Regardless of the approach taken to defining a relevant market, the most important step is in conducting an integrated competitive-effects analysis. Finally, she argues that competitive constraints both from single- and two-sided platforms must be considered to determine whether they may be viable substitutes. This is predicated upon defining the relevant market.
II. Market Shares
The paper then discusses whether market shares are a proxy for monopoly power. The short answer to this question is: “No.”
The author argues that there is very little empirical basis to presume any systemic relationship between market structure, competition, and innovation. It is noted that the empirical literature that attempts to link market structure and product market competition to innovation is based on cross-section analyses that do not produce causal inference and yield inconclusive results. It is especially difficult to determine market share when analyzing multi-sided platforms. As David Evans and Richard Schmalensee note, “[o]ne could compare shares of each sides (sic) across platforms and then make a judgment about market power based on looking at the shares for both sides, but there is not reason to expect those shares to be equal.” Evans’ suggested alternative to market shares is to look at the risk adjusted rate of return on investment, or assessing the degree of market power by determining the extent to which incumbents are constrained in pricing and innovation behavior by the prospect of new entry.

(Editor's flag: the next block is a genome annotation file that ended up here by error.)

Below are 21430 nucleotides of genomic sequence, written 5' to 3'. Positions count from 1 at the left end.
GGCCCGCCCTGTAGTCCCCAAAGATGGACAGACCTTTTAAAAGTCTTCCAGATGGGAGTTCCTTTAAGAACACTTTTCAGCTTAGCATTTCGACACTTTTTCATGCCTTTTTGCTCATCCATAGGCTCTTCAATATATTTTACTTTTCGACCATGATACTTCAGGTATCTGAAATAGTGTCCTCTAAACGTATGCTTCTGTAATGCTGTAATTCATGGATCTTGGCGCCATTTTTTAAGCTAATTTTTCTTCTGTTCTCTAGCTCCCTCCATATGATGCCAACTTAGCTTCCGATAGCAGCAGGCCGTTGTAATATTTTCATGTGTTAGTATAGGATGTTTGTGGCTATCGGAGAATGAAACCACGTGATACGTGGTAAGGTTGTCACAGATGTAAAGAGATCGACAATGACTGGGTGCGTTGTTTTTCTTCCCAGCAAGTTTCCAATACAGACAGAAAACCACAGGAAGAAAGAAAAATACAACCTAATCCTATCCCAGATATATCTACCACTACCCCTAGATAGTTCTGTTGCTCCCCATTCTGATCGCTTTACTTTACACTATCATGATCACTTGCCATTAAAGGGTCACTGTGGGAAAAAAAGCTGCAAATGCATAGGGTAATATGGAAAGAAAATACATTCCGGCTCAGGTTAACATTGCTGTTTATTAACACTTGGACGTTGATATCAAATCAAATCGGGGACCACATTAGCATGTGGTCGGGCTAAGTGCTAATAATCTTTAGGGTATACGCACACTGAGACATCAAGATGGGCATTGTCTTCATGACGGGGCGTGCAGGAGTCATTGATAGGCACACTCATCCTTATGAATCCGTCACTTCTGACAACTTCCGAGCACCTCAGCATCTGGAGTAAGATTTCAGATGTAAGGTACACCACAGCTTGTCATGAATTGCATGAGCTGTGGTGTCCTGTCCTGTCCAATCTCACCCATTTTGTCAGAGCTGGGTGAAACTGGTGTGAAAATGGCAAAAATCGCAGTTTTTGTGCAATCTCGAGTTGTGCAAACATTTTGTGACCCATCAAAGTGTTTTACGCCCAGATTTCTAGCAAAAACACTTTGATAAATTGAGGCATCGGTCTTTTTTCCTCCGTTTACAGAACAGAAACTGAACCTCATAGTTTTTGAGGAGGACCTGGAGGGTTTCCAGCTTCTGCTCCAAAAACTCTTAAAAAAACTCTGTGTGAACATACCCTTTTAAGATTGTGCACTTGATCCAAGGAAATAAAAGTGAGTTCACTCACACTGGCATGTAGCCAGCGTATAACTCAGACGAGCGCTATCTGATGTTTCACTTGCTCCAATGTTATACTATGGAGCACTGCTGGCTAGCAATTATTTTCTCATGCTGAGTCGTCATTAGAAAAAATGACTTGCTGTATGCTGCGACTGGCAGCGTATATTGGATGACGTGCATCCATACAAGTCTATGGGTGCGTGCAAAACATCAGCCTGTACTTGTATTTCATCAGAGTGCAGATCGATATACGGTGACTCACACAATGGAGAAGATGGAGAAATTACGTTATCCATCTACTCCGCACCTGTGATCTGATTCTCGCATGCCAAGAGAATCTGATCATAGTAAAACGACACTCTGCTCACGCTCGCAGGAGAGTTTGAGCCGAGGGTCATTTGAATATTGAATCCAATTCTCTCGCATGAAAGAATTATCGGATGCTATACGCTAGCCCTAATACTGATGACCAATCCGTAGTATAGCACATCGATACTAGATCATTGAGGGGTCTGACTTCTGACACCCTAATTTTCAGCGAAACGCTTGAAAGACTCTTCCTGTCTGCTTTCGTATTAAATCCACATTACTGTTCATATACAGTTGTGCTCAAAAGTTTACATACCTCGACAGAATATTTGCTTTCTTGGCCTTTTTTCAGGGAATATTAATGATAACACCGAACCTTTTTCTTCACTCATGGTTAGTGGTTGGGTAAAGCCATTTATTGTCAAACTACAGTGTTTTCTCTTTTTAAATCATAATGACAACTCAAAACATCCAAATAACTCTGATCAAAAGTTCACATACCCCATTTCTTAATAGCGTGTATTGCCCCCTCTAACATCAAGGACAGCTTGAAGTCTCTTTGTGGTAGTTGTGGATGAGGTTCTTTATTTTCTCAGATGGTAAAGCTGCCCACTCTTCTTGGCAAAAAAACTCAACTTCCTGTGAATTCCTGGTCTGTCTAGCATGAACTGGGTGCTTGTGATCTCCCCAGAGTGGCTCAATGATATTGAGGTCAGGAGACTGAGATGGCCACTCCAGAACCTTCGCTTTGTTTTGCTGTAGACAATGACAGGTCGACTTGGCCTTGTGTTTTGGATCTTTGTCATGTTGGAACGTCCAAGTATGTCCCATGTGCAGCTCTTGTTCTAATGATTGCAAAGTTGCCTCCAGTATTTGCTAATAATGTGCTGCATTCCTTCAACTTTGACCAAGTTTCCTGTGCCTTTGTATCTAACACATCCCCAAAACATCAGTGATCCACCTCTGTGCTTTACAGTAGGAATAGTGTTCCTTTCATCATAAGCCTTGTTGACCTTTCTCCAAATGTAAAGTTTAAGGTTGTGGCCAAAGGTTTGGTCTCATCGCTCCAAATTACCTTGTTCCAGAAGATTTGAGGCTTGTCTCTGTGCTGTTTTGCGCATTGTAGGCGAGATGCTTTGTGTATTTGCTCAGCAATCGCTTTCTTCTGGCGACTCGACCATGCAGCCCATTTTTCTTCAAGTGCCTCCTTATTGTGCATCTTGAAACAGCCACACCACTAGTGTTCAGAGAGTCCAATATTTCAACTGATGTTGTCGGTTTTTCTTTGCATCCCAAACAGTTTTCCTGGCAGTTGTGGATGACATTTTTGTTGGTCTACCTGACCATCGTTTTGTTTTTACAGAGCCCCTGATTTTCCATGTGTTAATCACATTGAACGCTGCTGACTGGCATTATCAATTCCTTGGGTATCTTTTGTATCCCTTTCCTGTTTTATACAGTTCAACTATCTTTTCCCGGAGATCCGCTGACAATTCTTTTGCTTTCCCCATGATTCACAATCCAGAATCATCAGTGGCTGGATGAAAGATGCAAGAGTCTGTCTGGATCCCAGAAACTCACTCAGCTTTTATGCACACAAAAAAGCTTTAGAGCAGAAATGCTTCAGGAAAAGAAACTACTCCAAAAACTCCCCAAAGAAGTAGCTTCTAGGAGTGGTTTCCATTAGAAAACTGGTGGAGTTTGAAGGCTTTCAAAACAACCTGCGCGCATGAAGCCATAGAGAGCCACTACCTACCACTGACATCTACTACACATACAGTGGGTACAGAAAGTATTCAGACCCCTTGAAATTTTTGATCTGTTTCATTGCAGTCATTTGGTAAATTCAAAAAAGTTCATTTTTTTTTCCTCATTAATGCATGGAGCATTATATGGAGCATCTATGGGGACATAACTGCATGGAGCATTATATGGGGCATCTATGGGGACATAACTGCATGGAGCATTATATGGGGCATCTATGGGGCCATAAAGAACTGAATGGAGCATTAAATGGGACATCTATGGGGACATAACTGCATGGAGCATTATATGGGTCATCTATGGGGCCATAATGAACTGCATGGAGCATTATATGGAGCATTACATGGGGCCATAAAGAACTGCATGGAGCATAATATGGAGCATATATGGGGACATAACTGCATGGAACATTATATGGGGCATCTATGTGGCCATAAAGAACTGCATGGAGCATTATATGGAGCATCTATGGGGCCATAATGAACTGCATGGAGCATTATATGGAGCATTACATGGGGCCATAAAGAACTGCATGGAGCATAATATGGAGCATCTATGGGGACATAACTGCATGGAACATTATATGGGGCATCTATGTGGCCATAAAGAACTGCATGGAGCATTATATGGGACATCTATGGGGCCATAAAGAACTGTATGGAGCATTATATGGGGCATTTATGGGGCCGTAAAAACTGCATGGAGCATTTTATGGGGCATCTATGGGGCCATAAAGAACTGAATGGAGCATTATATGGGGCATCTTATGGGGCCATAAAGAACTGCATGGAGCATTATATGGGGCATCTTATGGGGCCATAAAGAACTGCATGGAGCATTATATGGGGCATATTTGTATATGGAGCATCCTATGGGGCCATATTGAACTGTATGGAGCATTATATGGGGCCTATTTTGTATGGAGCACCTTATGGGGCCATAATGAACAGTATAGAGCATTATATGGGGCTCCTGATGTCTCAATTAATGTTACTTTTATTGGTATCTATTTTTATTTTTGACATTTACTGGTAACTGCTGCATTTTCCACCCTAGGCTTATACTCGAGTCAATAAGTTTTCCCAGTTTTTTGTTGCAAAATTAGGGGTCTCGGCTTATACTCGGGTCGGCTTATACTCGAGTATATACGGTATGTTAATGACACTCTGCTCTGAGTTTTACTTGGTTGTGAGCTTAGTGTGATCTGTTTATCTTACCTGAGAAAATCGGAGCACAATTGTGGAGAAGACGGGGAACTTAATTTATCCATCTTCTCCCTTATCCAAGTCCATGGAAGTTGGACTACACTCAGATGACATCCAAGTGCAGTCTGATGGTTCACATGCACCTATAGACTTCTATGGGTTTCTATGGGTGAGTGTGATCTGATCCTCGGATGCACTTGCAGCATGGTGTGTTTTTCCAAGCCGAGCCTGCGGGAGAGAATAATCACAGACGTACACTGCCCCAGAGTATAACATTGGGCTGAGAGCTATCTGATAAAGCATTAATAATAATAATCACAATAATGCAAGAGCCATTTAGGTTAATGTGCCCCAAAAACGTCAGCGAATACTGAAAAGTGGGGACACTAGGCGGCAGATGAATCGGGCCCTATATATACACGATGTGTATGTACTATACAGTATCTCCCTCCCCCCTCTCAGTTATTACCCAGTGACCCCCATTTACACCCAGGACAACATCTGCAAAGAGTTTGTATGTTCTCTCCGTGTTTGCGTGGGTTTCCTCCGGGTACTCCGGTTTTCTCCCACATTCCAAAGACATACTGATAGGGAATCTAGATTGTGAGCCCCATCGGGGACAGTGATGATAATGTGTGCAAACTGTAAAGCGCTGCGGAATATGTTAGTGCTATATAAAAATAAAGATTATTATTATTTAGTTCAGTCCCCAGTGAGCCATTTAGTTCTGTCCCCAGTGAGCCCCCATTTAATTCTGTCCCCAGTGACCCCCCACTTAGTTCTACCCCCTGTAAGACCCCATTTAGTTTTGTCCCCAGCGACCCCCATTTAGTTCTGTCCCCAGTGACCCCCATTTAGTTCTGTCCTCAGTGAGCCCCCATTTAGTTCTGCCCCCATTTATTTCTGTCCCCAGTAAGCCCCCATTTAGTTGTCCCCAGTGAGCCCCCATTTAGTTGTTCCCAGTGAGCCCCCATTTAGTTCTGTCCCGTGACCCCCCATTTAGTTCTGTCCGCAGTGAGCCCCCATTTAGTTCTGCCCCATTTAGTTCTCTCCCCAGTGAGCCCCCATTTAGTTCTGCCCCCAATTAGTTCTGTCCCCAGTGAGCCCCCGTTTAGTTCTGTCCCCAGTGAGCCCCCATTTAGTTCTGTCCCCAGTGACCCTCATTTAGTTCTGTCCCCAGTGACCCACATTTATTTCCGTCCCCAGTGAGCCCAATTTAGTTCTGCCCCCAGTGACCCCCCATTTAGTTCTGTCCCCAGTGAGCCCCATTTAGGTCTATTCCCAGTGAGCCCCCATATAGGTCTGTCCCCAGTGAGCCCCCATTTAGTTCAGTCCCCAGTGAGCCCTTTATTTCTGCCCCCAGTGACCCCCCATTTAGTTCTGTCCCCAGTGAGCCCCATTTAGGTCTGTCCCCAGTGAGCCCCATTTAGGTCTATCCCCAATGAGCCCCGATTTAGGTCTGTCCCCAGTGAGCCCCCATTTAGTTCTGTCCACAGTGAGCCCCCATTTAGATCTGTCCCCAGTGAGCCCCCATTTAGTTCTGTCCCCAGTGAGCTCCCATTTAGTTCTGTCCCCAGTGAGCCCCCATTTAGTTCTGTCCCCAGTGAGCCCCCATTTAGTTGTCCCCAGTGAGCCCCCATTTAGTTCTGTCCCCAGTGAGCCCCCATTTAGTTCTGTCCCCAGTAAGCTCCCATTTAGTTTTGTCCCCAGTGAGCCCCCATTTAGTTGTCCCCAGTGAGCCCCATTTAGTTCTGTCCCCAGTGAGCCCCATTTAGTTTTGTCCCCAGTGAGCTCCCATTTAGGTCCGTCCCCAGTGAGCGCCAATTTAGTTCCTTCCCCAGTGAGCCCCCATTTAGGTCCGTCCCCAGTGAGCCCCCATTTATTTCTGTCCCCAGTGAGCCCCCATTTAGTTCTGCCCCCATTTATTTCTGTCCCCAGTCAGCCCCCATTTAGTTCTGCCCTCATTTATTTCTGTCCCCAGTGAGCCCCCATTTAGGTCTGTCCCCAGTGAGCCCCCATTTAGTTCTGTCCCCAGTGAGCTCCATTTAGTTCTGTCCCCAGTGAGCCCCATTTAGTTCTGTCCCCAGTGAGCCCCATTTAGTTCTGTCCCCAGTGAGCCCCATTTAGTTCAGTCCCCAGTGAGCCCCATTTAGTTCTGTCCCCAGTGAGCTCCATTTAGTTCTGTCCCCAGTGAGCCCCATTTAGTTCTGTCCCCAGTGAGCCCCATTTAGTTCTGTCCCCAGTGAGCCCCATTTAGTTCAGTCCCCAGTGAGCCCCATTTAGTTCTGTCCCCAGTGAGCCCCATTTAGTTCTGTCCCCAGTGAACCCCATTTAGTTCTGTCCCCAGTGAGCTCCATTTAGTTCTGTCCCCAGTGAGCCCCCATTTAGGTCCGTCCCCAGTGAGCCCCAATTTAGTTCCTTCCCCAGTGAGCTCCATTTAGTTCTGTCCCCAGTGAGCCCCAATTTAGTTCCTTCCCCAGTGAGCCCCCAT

III. Barriers to Entry